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John Nichols: Every Native vote counts

John Nichols: Every Native vote counts

Every Native Vote Counts

The constant white nationalist and white supremacist dog whistling of Donald Trump and his political allies has infused the 2020 campaign with cruel and dangerous ignorance.

This year’s Indigenous Peoples Day — which we mark on Oct. 12 — provides a valuable and necessary opportunity to correct the record.

When Gov. Tony Evers issued his groundbreaking executive order declaring Indigenous Peoples Day in Wisconsin last year, he recognized “the historical, cultural and contemporary significance of the Indigenous peoples of this region, without whom the building of its states and its cities would not have been possible.”

The Native nations of Wisconsin represent our first peoples. The rest of us — whether we trace our roots to the 1820s, as my family does, or whether we’re arriving in the 2020s — have a duty to recognize that Evers was right when he declared, “Wisconsin would not be all that it is without Indigenous people.”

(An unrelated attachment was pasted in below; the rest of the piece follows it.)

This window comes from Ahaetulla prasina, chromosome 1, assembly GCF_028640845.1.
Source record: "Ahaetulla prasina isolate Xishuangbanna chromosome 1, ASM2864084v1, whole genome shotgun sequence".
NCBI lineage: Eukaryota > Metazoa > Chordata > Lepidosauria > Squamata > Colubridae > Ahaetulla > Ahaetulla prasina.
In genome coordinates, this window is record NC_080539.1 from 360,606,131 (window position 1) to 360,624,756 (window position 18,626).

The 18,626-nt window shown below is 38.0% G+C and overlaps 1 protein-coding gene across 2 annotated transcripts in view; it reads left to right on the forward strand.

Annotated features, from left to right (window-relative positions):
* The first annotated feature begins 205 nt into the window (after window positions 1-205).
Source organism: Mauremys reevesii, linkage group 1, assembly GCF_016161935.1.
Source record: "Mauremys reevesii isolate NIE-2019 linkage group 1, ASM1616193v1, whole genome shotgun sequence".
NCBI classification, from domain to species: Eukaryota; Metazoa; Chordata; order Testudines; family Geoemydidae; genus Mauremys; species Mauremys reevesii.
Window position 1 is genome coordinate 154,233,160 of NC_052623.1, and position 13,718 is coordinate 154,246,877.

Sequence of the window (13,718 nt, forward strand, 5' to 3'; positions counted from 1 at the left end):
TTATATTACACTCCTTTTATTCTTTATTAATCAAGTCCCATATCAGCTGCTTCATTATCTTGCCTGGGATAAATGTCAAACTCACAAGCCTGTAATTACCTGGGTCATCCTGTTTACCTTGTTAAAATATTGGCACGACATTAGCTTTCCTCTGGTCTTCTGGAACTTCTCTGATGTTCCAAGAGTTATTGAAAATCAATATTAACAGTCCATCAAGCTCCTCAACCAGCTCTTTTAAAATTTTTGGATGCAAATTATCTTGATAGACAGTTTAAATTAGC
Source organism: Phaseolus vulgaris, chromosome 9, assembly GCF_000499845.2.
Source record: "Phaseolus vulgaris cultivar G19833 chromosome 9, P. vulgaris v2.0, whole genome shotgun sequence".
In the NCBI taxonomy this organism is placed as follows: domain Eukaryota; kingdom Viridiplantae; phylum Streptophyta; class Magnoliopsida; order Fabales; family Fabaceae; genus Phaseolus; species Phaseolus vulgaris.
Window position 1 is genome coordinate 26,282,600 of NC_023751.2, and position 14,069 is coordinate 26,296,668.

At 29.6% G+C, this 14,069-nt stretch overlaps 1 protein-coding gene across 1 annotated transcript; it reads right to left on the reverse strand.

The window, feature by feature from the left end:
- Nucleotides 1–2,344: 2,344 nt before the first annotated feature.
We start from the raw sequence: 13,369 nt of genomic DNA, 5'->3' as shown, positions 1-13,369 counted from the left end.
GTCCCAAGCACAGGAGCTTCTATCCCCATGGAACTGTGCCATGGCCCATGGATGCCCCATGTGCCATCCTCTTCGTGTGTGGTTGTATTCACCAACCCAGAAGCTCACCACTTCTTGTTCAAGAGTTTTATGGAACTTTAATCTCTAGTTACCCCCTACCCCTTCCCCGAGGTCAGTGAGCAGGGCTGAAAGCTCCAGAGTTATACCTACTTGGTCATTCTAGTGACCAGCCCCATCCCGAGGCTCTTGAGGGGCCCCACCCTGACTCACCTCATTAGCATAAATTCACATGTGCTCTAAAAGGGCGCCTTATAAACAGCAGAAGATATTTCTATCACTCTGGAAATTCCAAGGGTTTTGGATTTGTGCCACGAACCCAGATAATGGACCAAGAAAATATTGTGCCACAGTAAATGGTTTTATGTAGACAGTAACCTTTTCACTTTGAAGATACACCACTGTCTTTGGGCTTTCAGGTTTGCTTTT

If we are honest about our history, we can be honest about our future. This honesty should tell us that we all need one another to build a just and equitable country. This is one of the many reasons to be enthusiastic about the work being done this year by Dee Sweet and the Wisconsin Native Vote project, which is supported by Wisconsin Conservation Voices, and about the grassroots organizing being done by groups such as Menikanaehkem,  which is working with members of the Menominee Indian Tribe of Wisconsin to boost voter turnout.

The national Native Vote campaign reminds us that, in battleground states such as Wisconsin, "with the heightened political participation of Native people, Indian Country has become an increasingly powerful voting bloc. In recent years, the Native vote has been publicly acknowledged as making a pivotal difference in national, state, and local elections.”

That’s going to be especially true in 2020, when the nonpartisan campaign initiated by the National Congress of American Indians reminds us that “Every Native Vote Counts.” 

John Nichols is associate editor of The Capital Times. and @NicholsUprising. 

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